Stop Calling Me Beautiful

Stop Calling Me Beautiful

Phylicia MasonheimerBy Phylicia Masonheimer28 Minutes

Excerpt from Stop Calling Me Beautiful: Finding Soul-Deep Strength in a Skin-Deep World by Phylicia Masonheimer

Chapter 1

Stop Calling Me Beautiful

“Are you ready to be encouraged, ladies?” The speaker sprang onto the stage with energy, her jewelry glittering in the stage lights. We shouted a collective “Yes!” from our seats as the speaker took her place at the pulpit. We’d already sung a few songs and played a game guessing what was inside someone’s purse, and now were ready to be filled up with the Word. Trendily dressed in skinny jeans and big earrings, we grasped our journaling Bibles and monogrammed notebooks. We were excited and anxious to be encouraged, to find a solution to our daily struggle in this Christian life.

The speaker started with some relatable problems: Our need to feel like enough. Our stress. Our dissatisfaction with life as it is. “Ladies, we need Jesus!” she declared. “We need to be encouraged by Him so we can be the best wives and mothers and women we can be.” We all got out our pens to take notes, ready to learn and grow. But as the message wore on between comedy segments, I heard nothing I hadn’t heard before: “You’re so beautiful.” “You’re so worthy of love. God will get you through this.” “You just need Jesus.”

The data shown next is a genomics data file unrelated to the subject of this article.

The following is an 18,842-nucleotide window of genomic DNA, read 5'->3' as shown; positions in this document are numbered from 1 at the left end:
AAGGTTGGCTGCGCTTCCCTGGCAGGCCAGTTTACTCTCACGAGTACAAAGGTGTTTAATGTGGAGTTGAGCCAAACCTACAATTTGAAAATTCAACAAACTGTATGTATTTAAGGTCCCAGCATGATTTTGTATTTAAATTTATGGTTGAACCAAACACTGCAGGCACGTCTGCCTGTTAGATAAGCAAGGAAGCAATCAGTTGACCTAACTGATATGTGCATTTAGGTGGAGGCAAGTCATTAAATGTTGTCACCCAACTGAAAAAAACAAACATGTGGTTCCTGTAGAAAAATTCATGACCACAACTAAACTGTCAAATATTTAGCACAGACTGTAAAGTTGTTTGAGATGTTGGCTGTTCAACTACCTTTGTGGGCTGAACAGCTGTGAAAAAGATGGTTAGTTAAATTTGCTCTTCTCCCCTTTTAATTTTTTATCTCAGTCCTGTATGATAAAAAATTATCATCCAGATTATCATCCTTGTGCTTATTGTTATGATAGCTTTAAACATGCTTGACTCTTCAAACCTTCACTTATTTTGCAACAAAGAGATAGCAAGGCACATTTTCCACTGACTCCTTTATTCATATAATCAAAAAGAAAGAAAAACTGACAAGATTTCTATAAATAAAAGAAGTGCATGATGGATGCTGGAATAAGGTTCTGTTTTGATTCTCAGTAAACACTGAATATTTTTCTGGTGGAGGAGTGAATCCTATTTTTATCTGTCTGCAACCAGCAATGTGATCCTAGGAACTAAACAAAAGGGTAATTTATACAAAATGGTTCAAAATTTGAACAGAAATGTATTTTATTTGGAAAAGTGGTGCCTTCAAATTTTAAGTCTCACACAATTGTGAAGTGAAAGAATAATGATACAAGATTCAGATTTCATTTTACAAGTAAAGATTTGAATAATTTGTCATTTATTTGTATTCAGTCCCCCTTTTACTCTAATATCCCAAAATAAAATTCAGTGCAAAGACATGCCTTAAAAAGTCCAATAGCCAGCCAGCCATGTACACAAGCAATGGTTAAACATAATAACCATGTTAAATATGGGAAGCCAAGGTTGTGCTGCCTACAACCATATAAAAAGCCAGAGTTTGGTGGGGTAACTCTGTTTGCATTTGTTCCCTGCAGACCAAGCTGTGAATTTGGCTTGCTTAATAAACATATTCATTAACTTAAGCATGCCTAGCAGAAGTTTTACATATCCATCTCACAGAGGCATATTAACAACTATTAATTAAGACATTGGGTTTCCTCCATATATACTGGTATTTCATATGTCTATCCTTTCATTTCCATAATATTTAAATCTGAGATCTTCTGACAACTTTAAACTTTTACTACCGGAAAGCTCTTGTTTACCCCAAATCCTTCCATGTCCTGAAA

The women nodded along with the message. I nodded along too. I knew I needed Jesus. The speaker was right about that. But as the evening ended and I shuffled out with the throng, Bible unopened under my arm, I wondered, Is it normal to want more than this?

Every year thousands of women gather together to listen to yet another speaker tell us who we are in Christ. These conferences, retreats, and conventions are well-intentioned. Some of them equip and educate women in the Word of God, or at least attempt to do so. Then the next year rolls around and we find ourselves once again seated at the women’s conference, learning once again that we’re “beautiful daughters of God.” Yet each year we return home to the same struggles and sins we had before the conference. The spiritual high of the speaker’s message fades. Something is missing.

At home, many of us face difficult marriages, lonely workplaces, unfriendly mirrors, and overwhelming motherhood. Insecurity and guilt take a backseat at a women’s conference, but here at home? They loom large. The Jesus whose presence was so tangible in a worship-filled sanctuary is now seemingly impossible to reach.